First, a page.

February 18, 2021 –

(Luke 15:11-32 NIV)

The Prodigal Son is a story about a man with two sons, and the younger of them asks his father to give him his share of the inheritance ahead of time. According to the Old Testament laws in Deuteronomy 21:1, the youngest son would only receive one-third of the father’s estate. The inference is the son could not wait for his father’s death for his inheritance; he wanted it immediately.

Though the son’s unconventional behavior was highly insulting to the father, the father agrees and divides his estate between both sons as a matter of tradition. Then the younger son took his inheritance and set off for a distant country, and there he quickly squandered all his wealth on frivolously living. The son went from living the high life to the low life.

Scripture says, “After he had spent everything, there was a severe famine in that whole country, and he began to be in need. So he went and hired himself out to a citizen of that country, who sent him to his fields to feed pigs. He longed to fill his stomach with the pods that the pigs were eating, but no one gave him anything.” (Luke 15:14-16, NIV)

From his arrogance of demanding his father give him his inheritance, he was reduced to working in a pig pen feeding pigs, the depth of humiliation, since pigs were deemed unclean according to the Old Testament dietary laws.

Realizing he was reduced to eating food for the pigs, he thought of his father and home. He knew his father’s servants were fed well and had shelter at night. Swallowing his pride, the wayward son came back home.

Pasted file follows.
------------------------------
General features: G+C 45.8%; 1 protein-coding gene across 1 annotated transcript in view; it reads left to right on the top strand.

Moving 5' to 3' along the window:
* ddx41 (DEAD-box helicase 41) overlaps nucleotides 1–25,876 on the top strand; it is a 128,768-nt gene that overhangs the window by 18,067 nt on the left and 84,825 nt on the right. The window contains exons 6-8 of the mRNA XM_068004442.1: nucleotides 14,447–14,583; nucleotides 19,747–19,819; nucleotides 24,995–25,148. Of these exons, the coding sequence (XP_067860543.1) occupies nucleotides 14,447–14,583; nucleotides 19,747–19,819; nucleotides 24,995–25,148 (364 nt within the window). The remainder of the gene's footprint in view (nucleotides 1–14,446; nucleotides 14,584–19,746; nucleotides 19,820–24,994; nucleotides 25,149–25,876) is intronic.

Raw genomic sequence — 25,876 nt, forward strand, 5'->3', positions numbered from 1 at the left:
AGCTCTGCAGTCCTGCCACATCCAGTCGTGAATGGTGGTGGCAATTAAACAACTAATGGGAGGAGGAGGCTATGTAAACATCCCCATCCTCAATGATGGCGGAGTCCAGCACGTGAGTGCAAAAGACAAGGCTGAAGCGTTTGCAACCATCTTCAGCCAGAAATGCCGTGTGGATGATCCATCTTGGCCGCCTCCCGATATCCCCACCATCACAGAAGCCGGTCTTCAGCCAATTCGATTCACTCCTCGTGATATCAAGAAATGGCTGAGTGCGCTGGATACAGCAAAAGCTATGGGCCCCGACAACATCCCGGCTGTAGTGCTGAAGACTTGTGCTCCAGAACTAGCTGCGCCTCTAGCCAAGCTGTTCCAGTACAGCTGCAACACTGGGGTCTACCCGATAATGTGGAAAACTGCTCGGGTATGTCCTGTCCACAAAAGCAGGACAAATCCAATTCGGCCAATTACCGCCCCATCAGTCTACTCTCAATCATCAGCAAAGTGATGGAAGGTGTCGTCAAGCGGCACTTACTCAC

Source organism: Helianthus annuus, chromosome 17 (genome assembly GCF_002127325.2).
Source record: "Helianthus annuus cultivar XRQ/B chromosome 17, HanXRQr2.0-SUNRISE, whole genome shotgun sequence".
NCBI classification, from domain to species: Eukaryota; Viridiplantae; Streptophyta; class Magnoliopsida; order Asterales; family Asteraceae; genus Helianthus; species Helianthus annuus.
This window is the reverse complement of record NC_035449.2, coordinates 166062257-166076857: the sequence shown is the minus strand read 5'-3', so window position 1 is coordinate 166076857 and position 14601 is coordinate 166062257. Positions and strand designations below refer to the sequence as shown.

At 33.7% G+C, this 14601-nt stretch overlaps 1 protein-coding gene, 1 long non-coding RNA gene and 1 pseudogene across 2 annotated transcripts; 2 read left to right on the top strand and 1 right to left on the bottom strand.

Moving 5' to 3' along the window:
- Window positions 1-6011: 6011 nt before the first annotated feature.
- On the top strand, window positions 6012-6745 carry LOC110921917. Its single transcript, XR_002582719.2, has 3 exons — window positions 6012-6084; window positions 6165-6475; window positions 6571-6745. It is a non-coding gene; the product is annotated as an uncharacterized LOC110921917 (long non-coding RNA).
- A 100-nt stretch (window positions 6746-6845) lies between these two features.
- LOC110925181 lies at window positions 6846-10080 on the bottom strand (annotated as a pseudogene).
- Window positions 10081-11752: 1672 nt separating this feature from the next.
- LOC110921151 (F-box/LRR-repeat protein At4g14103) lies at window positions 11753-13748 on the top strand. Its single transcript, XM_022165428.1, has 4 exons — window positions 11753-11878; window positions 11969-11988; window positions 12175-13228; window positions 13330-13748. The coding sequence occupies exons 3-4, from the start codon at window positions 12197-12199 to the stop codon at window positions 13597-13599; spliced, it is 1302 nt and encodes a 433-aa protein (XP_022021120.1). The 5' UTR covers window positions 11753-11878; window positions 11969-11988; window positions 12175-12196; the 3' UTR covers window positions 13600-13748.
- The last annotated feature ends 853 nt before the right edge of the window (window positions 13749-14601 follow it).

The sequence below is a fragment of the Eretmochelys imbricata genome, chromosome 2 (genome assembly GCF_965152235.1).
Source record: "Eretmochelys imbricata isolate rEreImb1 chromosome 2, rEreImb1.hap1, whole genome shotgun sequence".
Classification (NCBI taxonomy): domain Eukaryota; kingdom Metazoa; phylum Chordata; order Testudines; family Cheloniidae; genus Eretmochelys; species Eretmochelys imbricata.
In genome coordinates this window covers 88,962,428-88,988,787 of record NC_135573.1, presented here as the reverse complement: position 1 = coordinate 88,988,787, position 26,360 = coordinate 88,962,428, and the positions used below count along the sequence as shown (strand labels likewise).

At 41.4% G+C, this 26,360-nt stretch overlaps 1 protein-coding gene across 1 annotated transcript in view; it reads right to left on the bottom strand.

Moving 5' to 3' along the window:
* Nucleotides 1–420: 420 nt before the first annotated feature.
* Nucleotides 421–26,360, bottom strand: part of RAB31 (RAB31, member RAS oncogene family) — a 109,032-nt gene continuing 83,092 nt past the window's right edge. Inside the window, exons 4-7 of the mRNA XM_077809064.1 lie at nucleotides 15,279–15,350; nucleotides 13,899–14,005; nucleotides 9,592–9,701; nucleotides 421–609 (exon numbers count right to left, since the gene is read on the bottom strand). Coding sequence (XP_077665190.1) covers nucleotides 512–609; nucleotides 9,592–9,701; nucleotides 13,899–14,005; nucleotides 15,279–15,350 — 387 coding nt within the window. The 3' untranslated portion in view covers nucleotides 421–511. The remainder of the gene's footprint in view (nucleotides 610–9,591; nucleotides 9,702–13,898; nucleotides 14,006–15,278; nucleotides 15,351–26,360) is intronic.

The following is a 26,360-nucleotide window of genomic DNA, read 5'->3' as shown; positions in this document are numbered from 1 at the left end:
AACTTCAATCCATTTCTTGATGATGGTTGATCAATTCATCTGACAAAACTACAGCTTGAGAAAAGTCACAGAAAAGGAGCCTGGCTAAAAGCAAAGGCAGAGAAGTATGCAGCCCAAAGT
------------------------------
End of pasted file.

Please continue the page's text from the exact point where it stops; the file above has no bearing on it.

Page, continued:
The cause of the sons leaving was greed, envy, and jealousy. His father accepted him with open arms and forgave him, and throws a large welcome home party complete with the gift of a robe, a ring, a pair of sandals, and the choicest of the fatted calves.

The older son was outraged; he was angry that his father had gladly welcomed his younger brother back into the family. He thought his brother should be disowned and not allowed to return as part of the father’s family. It fills the older brother with anger, saying, “Look! All these years, I’ve been slaving for you and never disobeyed your orders. Yet you never gave me even a young goat so I could celebrate with my friends. But when this son of yours who has squandered your property with prostitutes comes home, you kill the fattened calf for him!” (Luke15:29-30, NIV)

In Luke 15:31-32, the father tells the oldest son why he is rejoicing: “’ My son,’ the father said, ‘you are always with me, and everything I have is yours.” But we had to celebrate and be glad because this brother of yours was dead and is alive again; he was lost and is found.’”

Would you have disinherited the son? Would you turn your back on your brother? Are you willing to return to Jesus and ask for forgiveness? Each person is precious to God, who celebrates the return of one who is lost.

What is your reaction to the responses of the three characters? What lesson do you learn from this story? What is the next step to implementing your ideas? Why do you tarry in giving forgiveness when God forgives you?